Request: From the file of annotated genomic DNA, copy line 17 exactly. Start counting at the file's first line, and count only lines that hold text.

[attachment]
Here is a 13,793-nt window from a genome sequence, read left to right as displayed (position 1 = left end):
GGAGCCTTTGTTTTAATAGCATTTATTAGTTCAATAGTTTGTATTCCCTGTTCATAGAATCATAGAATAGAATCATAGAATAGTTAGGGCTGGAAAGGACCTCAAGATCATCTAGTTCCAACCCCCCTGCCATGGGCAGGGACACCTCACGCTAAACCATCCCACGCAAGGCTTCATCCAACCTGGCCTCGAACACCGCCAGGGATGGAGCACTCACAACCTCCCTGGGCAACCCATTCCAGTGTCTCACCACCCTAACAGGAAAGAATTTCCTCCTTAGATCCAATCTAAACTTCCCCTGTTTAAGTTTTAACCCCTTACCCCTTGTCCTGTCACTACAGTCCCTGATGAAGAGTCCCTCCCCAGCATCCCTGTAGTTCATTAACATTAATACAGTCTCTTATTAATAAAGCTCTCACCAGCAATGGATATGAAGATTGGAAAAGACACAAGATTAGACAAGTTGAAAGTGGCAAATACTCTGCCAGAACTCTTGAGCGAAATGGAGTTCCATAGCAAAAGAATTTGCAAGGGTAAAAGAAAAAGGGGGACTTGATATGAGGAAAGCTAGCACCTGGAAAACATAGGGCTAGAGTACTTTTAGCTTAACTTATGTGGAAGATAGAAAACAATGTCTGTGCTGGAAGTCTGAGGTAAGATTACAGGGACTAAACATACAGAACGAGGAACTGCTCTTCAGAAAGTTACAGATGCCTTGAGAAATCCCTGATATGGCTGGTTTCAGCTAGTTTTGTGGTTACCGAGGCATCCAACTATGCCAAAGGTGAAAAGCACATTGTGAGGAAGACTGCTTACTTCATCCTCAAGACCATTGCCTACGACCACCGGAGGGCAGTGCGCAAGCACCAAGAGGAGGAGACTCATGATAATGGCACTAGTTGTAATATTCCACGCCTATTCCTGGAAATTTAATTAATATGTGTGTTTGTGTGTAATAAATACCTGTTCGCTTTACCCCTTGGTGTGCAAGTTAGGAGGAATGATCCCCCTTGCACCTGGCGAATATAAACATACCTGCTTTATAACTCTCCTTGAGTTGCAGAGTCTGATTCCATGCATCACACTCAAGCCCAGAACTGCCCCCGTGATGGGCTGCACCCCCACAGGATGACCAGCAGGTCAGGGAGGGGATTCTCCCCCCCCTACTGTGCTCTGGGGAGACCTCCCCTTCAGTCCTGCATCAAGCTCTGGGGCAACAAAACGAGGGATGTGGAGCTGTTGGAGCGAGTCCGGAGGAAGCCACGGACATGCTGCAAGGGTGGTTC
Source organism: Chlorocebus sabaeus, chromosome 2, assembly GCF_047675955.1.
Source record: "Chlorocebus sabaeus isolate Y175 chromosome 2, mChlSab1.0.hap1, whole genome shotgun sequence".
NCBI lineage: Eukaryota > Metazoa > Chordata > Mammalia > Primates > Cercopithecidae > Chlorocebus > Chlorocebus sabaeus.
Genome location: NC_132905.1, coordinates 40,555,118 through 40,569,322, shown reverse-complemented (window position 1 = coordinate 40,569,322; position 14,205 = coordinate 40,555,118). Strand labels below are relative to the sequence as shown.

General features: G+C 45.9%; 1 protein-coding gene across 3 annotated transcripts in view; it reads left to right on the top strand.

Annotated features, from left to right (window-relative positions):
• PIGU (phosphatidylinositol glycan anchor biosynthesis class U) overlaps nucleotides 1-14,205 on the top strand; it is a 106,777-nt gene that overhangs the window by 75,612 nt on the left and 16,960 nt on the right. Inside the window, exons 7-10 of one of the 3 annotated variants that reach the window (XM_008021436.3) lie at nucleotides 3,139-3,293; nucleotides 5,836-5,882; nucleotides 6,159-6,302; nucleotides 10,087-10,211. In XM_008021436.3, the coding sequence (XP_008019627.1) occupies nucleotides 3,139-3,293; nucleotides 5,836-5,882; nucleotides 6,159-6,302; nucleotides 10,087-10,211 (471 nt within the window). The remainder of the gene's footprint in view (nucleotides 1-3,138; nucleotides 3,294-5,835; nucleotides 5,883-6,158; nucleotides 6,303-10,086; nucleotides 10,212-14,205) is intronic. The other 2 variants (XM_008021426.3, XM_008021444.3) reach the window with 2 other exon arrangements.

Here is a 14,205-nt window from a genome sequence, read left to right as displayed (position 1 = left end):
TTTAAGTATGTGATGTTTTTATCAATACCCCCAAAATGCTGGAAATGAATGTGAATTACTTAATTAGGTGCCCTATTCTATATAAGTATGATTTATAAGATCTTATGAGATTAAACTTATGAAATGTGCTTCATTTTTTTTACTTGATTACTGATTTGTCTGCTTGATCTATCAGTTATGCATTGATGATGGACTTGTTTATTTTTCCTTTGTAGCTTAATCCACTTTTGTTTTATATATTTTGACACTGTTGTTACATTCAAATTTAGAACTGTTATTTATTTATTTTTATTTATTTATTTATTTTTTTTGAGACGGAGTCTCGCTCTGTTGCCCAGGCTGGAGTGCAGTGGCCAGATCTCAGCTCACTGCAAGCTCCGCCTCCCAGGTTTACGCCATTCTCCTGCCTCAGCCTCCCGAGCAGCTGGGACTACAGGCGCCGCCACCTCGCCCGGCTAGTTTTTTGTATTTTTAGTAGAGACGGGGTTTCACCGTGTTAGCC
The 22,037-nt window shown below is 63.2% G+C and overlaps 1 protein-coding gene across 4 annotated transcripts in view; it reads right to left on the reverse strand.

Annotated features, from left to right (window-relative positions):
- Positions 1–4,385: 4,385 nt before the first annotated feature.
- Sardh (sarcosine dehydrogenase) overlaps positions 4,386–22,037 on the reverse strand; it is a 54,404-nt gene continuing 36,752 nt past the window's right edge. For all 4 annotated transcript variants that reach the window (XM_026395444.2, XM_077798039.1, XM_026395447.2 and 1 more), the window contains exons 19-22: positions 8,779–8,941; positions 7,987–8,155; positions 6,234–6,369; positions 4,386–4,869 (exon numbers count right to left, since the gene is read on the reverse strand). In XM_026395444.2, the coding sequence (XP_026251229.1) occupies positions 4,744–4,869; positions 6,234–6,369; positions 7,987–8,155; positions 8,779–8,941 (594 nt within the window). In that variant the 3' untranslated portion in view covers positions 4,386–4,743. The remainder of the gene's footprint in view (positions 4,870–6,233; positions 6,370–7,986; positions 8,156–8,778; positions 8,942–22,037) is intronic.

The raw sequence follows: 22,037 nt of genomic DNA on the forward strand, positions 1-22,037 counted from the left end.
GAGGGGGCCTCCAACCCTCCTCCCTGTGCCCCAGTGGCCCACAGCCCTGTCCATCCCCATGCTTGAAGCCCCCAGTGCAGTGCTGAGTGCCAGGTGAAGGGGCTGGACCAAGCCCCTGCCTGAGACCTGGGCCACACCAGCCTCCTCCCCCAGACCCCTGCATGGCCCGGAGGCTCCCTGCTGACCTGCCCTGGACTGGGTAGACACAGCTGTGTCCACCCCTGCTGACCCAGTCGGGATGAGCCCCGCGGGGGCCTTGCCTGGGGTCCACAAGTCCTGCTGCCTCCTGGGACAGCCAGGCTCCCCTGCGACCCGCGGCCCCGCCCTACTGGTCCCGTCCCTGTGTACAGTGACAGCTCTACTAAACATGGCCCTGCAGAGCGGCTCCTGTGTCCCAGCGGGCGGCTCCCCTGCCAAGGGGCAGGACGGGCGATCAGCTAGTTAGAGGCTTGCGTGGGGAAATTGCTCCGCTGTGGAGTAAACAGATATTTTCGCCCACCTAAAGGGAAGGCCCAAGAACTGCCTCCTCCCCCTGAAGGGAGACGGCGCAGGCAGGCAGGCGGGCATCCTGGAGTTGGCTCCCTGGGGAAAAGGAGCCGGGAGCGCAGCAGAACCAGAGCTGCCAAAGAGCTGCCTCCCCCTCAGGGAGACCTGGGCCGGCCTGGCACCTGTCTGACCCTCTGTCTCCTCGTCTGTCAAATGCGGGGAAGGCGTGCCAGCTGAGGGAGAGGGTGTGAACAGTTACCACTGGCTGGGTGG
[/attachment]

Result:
GAGGGGGCCTCCAACCCTCCTCCCTGTGCCCCAGTGGCCCACAGCCCTGTCCATCCCCATGCTTGAAGCCCCCAGTGCAGTGCTGAGTGCCAGGTGAAGGGGCTGGACCAAGCCCCTGCCTGAGACCTGGGCCACACCAGCCTCCTCCCCCAGACCCCTGCATGGCCCGGAGGCTCCCTGCTGACCTGCCCTGGACTGGGTAGACACAGCTGTGTCCACCCCTGCTGACCCAGTCGGGATGAGCCCCGCGGGGGCCTTGCCTGGGGTCCACAAGTCCTGCTGCCTCCTGGGACAGCCAGGCTCCCCTGCGACCCGCGGCCCCGCCCTACTGGTCCCGTCCCTGTGTACAGTGACAGCTCTACTAAACATGGCCCTGCAGAGCGGCTCCTGTGTCCCAGCGGGCGGCTCCCCTGCCAAGGGGCAGGACGGGCGATCAGCTAGTTAGAGGCTTGCGTGGGGAAATTGCTCCGCTGTGGAGTAAACAGATATTTTCGCCCACCTAAAGGGAAGGCCCAAGAACTGCCTCCTCCCCCTGAAGGGAGACGGCGCAGGCAGGCAGGCGGGCATCCTGGAGTTGGCTCCCTGGGGAAAAGGAGCCGGGAGCGCAGCAGAACCAGAGCTGCCAAAGAGCTGCCTCCCCCTCAGGGAGACCTGGGCCGGCCTGGCACCTGTCTGACCCTCTGTCTCCTCGTCTGTCAAATGCGGGGAAGGCGTGCCAGCTGAGGGAGAGGGTGTGAACAGTTACCACTGGCTGGGTGG